Nnedi Okorafor

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Nnedi Okorafor
Nnedi Okorafor with insects.jpg
Nnedi Okorafor
Nnedimma Nkemdili Okorafor

(1974-04-08) April 8, 1974 (age 46)
Cincinnati, Ohio, United States
Alma mater
Known forWriter, professor
AwardsWole Soyinka Prize for Literature in Africa
The World Fantasy Award
Nebula Award for Best Novella
Hugo Award for Best Novella
The Lodestar Award
Locus Award for Best YA Novel
Macmillan Writers Prize for Africa
Carl Brandon Parallax Award
Children's Africana Book Award

Nnedimma Nkemdili "Nnedi" Okorafor[a] (formerly Okorafor-Mbachu; born April 8, 1974)[2] is a Nigerian-American writer of fantasy and science fiction for both children and adults. She is best known for Binti, Who Fears Death, Zahrah the Windseeker, Akata Witch, and Lagoon. In 2015, Brittle Paper named her the African Literary Person of the Year.[3]

Background and personal life[edit]

Okorafor's parents traveled to America to go to school, but they could not return to Nigeria because of the Nigerian Civil War.[4] The American-born daughter of Igbo Nigerian parents, Okorafor has been visiting Nigeria since she was very young.

During her years attending Homewood-Flossmoor High School in Flossmoor, IL, Okorafor was a nationally-known tennis and track star,[5] and excelled in math and the sciences. Due to her interest in insects, she desired to be an entomologist.[6]

She was diagnosed with scoliosis at the age of 13, a condition that worsened as she grew older. At age 19, she underwent spinal fusion surgery to straighten and fuse her spine; a rare complication led to Okorafor becoming paralyzed from the waist down.[5]

Okorafor turned to writing small stories in the margins of a science-fiction book that she had. It was the first time she had ever written anything creatively. That summer, with intense physical therapy, Okorafor regained her ability to walk, but she was unable to continue her athletic career, using a cane to walk. At the suggestion of a close friend, she took a creative writing class that spring semester, and was writing her first novel by the semester's end.[7]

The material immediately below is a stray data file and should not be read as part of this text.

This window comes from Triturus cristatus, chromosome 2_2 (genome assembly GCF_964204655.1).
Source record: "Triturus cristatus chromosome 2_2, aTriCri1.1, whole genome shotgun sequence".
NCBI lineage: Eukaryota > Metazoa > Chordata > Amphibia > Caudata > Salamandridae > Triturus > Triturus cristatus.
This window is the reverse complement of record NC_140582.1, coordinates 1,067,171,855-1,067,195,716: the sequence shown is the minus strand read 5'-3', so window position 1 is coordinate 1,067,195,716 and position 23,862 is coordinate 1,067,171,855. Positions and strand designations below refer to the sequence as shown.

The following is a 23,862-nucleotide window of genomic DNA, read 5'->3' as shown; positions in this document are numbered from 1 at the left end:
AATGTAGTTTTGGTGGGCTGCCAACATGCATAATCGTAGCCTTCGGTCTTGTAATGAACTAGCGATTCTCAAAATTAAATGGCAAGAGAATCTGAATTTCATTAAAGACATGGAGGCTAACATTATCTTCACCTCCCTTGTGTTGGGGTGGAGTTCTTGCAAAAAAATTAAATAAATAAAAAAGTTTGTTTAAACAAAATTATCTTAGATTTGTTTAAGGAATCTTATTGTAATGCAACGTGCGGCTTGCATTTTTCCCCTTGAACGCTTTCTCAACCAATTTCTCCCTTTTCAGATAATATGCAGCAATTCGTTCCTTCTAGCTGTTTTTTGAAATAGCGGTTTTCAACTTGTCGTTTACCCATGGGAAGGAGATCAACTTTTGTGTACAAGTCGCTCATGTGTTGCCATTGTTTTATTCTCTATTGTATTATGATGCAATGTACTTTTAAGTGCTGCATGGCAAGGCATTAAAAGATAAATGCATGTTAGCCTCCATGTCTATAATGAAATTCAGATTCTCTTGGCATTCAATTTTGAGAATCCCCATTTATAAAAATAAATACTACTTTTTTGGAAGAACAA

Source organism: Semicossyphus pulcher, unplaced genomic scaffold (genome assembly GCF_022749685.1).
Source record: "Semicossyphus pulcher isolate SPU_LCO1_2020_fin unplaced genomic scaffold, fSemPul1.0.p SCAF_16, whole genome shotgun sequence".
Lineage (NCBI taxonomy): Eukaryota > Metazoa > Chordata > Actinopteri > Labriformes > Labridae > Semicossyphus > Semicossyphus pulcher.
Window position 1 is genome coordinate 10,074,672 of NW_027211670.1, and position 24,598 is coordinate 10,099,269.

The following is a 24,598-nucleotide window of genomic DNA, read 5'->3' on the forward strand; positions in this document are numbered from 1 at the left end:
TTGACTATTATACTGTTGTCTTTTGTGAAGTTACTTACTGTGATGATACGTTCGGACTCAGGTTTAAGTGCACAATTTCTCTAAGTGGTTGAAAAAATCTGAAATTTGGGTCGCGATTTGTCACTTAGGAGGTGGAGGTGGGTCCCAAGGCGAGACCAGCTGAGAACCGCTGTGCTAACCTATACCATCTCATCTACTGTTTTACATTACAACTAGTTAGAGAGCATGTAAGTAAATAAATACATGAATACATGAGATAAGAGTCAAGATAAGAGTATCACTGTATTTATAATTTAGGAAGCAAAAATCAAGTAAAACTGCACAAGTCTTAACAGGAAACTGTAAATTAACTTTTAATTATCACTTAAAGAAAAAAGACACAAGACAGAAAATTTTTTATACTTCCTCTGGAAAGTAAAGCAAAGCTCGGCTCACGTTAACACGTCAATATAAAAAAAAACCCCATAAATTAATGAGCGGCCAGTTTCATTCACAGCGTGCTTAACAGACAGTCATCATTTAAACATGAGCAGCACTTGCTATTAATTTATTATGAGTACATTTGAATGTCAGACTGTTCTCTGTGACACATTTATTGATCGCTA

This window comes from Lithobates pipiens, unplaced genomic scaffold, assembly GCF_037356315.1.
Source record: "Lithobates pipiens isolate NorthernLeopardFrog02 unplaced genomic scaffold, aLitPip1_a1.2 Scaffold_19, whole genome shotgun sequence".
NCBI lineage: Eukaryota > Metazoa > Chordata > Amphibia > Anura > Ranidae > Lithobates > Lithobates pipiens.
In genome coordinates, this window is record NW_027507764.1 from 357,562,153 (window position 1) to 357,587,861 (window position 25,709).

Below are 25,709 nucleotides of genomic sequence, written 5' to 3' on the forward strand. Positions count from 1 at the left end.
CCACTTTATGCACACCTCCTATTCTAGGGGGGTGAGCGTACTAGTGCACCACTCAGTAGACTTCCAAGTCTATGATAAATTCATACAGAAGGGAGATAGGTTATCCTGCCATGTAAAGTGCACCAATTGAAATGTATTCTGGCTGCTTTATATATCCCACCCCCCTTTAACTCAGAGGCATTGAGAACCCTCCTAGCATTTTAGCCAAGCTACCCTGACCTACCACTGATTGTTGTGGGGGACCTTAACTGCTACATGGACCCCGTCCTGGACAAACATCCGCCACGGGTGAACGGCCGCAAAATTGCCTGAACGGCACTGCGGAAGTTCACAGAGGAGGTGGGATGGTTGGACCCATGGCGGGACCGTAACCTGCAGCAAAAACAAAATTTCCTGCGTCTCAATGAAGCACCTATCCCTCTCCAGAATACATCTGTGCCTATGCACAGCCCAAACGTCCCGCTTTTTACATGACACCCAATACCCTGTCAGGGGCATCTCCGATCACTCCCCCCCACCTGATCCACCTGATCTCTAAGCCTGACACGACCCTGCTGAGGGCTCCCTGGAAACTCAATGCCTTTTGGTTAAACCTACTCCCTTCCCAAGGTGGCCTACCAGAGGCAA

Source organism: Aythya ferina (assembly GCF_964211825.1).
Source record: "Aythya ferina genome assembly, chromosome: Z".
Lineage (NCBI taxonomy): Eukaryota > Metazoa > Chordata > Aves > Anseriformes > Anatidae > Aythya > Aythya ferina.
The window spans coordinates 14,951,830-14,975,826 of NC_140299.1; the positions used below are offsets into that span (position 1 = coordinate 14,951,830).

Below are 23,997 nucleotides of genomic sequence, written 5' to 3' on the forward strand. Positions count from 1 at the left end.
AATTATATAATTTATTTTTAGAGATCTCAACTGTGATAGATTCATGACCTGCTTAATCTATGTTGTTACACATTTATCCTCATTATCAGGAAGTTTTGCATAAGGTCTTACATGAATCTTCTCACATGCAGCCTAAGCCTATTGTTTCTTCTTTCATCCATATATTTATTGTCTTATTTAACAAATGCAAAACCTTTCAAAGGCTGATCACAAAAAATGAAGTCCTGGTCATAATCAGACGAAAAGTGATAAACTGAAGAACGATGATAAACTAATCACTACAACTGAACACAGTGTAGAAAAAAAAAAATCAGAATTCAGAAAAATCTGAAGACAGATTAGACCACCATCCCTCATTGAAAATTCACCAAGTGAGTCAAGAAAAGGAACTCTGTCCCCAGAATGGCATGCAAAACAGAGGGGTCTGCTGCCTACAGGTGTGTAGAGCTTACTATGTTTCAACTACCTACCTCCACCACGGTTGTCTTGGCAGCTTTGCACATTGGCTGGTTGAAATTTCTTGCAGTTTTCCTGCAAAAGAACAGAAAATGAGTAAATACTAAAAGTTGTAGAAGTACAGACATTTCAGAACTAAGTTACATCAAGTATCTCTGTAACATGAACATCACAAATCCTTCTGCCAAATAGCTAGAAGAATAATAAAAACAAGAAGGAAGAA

Okorafor holds a master's degree in journalism from Michigan State and a master's degree and PhD in English from the University of Illinois, Chicago. She is a 2001 graduate of the Clarion Writers Workshop in Lansing, Michigan. She currently lives in Olympia Fields, Illinois,[8] with her family.


Short stories[edit]

Okorafor received a 2001 Hurston-Wright literary award[9] for her story "Amphibious Green." Okorafor's short stories have been published in anthologies and magazines, including Dark Matter: Reading The Bones, Enkare Review, Strange Horizons, Moondance magazine, and Writers of the Future Volume XVIII. A collection of her stories, titled Kabu Kabu, was published by Prime Books in 2013. It includes the titular piece, co-authored by Alan Dean Foster, and six other previously unpublished short stories, as well as 14 stories that had been previously published in other venues since 2001, and a foreword by Whoopi Goldberg.[10]

Novels and novellas[edit]

After her 2001 Hurston-Wright award, she then published two acclaimed books for young adults, The Shadow Speaker (Hyperion/Disney Book Group) and Zahrah the Windseeker (Houghton Mifflin Harcourt). Zahrah won the Wole Soyinka Prize for Literature in Africa. It was also shortlisted for the 2005 Carl Brandon Parallax and Kindred Awards and a finalist for the Garden State Teen Book Award and the Golden Duck Award. The Shadow Speaker was a winner of the Carl Brandon Parallax Award, a Booksense Pick for Winter 2007/2008, a Tiptree Honor Book,[11] a finalist for the Essence Magazine Literary Award, the Andre Norton Award and the Golden Duck Award and an NAACP Image Award nominee. Okorafor's children's book Long Juju Man was the 2007–08 winner of the Macmillan Writer's Prize for Africa.[12]

Okorafor's first adult novel, Who Fears Death (DAW/Penguin Books), won the 2011 World Fantasy Award for Best Novel,[13] was a 2011 Tiptree Honor Book and was nominated for the 2010 Nebula Award.[14] In 2011 she returned to young adult with Akata Witch (Viking/Penguin), which was a Junior Library Guild Selection, and nominated for the Andre Norton Award. It was also on the American Library Association's Amelia Bloomer Project list honoring children's books with feminist themes. The sequel Akata Warrior went on to win the 2018 Locus Award for Best young Adult Novel. Akata Warrior also won the first Lodestar Award for Best Young Adult Book, an award given by the World Science Fiction Society (WSFS) and presented at the Hugo Award ceremony at Worldcon.

Okorafor's science fiction novel Lagoon was a finalist for a British Science Fiction Association Award (Best Novel) and a Red Tentacle Award (Best Novel) and a Tiptree Honor Book.